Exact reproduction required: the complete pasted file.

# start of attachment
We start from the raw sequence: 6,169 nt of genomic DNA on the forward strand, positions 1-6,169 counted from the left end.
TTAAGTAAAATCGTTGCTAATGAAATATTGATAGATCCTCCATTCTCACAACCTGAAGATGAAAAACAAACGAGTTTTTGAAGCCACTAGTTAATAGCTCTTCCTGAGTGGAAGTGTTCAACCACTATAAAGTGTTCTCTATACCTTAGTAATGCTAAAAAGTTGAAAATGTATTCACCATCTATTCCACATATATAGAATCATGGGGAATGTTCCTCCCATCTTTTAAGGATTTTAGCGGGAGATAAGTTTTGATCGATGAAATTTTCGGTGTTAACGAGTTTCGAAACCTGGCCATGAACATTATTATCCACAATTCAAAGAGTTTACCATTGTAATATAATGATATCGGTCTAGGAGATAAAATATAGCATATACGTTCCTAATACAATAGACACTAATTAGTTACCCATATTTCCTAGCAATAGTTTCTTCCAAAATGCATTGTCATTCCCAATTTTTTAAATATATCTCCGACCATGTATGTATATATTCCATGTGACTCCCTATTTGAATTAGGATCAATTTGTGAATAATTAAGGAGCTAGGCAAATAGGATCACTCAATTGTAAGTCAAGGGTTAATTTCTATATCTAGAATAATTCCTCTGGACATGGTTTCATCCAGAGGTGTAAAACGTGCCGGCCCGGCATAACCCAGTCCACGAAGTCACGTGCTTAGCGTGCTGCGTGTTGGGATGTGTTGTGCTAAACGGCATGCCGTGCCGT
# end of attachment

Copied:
We start from the raw sequence: 6,169 nt of genomic DNA on the forward strand, positions 1-6,169 counted from the left end.
TTAAGTAAAATCGTTGCTAATGAAATATTGATAGATCCTCCATTCTCACAACCTGAAGATGAAAAACAAACGAGTTTTTGAAGCCACTAGTTAATAGCTCTTCCTGAGTGGAAGTGTTCAACCACTATAAAGTGTTCTCTATACCTTAGTAATGCTAAAAAGTTGAAAATGTATTCACCATCTATTCCACATATATAGAATCATGGGGAATGTTCCTCCCATCTTTTAAGGATTTTAGCGGGAGATAAGTTTTGATCGATGAAATTTTCGGTGTTAACGAGTTTCGAAACCTGGCCATGAACATTATTATCCACAATTCAAAGAGTTTACCATTGTAATATAATGATATCGGTCTAGGAGATAAAATATAGCATATACGTTCCTAATACAATAGACACTAATTAGTTACCCATATTTCCTAGCAATAGTTTCTTCCAAAATGCATTGTCATTCCCAATTTTTTAAATATATCTCCGACCATGTATGTATATATTCCATGTGACTCCCTATTTGAATTAGGATCAATTTGTGAATAATTAAGGAGCTAGGCAAATAGGATCACTCAATTGTAAGTCAAGGGTTAATTTCTATATCTAGAATAATTCCTCTGGACATGGTTTCATCCAGAGGTGTAAAACGTGCCGGCCCGGCATAACCCAGTCCACGAAGTCACGTGCTTAGCGTGCTGCGTGTTGGGATGTGTTGTGCTAAACGGCATGCCGTGCCGT